King Narmer was the first king of ancient Egypt who united the country at the beginning of the first dynastic period. According to various researches and experts, the country was initially divided into two halves. One portion was known as Upper Egypt and the other Lower Egypt. Moreover, the Narmer Palette is an Egyptian ceremonial tablet and is shaped like a chevron shield, depicting the king of the First Dynasty of Egypt. The scene shows him crushing his enemies and uniting Upper and Lower Egypt.
Here are ten interesting facts you probably didn’t know about the Narmer Palette of Ancient Egypt:
1) The palette highlights some of the oldest hieroglyphics found in Egypt (c 3200-3000 BCE). The palette is essentially a single piece of siltstone, generally used for ceremonial tablets in the First Dynastic Period of Ancient Egypt.
2) Different scenes are craved on both sides of the palette. Hence, it indicates that it was used for ceremonial purposes.
3) The Narmer Palette is intricately carved to tell the tale of King Narmer and his victories.
4) The Narmer palette is about 64 cm high. It was discovered in a deposit in Hierakonpolis, a Predynastic capital located in the South of Egypt.
5) Carved into the top scrolls on both sides of Narmer’s palette are cows with human faces, sometimes portrayed as the goddesses Bat and Hathor. Moreover, between the two is a serekh, a rectangular box enclosing hieroglyphs of the main warrior, Narmer.
6) Palettes in the olden days were generally flat, minimally decorated stone objects used for mixing minerals for cosmetics. Dark eyeliner was a fundamental aspect of life back in ancient Egypt. Also, basic cosmetic palettes were among the typical grave goods found during this early era.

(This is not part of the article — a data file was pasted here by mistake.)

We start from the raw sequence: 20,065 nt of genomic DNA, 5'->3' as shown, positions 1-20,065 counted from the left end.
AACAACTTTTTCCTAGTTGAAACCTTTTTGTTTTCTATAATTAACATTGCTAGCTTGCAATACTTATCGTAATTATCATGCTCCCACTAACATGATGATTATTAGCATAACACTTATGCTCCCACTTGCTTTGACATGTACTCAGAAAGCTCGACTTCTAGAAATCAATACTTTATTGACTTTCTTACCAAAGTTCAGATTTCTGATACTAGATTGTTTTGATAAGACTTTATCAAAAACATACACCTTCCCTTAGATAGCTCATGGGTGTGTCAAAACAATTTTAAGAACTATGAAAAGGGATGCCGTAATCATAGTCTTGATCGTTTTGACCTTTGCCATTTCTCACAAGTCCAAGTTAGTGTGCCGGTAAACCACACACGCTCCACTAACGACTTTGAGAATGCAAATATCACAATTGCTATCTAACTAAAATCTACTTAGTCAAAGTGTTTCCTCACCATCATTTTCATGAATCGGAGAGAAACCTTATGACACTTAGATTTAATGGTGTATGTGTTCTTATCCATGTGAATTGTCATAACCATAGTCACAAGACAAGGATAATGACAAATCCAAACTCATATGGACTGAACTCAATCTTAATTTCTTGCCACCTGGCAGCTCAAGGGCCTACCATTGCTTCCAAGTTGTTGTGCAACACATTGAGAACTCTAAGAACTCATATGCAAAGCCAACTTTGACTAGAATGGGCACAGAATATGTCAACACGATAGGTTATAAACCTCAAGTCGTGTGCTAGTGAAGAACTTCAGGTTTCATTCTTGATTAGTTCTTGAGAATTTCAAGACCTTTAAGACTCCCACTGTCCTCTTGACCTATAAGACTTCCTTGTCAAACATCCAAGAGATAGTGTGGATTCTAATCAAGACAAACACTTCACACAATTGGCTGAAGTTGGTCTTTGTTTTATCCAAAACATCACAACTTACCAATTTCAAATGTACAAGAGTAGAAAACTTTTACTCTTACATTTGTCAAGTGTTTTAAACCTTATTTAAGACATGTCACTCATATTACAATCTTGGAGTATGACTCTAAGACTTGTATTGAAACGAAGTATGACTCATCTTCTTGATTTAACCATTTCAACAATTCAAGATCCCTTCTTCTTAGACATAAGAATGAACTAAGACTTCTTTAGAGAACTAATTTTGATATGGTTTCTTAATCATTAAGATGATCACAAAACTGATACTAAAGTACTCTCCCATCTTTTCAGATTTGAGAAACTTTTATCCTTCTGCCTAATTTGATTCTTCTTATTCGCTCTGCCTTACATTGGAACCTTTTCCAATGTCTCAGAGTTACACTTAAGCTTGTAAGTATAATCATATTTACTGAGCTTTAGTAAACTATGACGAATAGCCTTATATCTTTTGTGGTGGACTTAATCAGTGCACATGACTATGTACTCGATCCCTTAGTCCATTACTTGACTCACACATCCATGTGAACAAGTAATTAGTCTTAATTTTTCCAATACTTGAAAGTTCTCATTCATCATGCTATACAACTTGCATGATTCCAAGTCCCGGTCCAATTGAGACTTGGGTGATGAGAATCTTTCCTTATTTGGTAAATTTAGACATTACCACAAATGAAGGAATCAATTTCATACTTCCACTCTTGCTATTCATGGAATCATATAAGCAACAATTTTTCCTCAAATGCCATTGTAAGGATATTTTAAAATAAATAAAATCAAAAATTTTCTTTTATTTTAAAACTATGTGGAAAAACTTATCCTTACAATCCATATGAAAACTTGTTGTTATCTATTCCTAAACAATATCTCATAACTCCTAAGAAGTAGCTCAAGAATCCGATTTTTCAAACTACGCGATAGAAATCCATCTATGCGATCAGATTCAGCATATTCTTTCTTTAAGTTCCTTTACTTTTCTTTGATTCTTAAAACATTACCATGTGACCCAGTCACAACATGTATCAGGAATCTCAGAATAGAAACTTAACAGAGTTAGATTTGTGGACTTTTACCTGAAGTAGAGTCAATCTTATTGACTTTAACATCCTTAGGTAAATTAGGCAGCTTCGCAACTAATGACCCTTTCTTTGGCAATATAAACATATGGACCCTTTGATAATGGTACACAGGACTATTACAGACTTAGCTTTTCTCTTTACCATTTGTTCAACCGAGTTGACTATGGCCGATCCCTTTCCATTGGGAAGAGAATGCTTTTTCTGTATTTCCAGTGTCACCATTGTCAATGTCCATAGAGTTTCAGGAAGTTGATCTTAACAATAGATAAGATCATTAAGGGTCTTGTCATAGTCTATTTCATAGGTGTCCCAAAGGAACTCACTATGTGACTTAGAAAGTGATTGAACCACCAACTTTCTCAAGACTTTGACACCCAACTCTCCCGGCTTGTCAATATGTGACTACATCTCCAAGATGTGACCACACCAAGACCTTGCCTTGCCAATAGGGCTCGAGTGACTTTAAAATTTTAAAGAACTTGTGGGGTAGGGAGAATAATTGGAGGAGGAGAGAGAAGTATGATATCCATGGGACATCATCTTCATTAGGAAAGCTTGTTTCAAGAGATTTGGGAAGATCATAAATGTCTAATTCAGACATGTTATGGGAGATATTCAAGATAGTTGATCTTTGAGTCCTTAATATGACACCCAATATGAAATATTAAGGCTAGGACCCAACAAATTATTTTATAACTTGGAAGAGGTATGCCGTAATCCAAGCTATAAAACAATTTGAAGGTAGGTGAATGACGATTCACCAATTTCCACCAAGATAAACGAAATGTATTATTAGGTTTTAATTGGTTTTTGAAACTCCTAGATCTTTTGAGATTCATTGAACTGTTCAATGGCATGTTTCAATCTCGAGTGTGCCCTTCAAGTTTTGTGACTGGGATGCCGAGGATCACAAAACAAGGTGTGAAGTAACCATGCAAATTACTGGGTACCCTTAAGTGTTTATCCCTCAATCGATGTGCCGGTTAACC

7) The largest engraving on the palette is of two men entwining the serpentine necks of strange and unfamiliar beasts. No one has conclusively described what this section means. At the bottom of this side of the palette, King Narmer is portrayed as a bull breaking through the walls of a city with his horns and crushing his enemies beneath his hooves.
8) On the other side of the palette is a single image of Narmer with his war club about to strike an enemy he holds by the hair. Underneath his feet are two other men either dead or attempting to flee his rage.
9) The experts also discovered several other artefacts along with the Namer’s palette dating back to the early beginnings of Ancient Egypt.
10) The overall message of the palette is quite clear. Ancient Egyptians have used different types of imagery to show that King Namer was victorious in various battles.
All in all, the Namer palette is known as one of the oldest artefacts of Egypt. It is said that he was one of the successors of King scorpion II. However, the experts have not been able to identify a link between two monarchs as of yet. They may be able to find certain significant pieces of evidence in the future.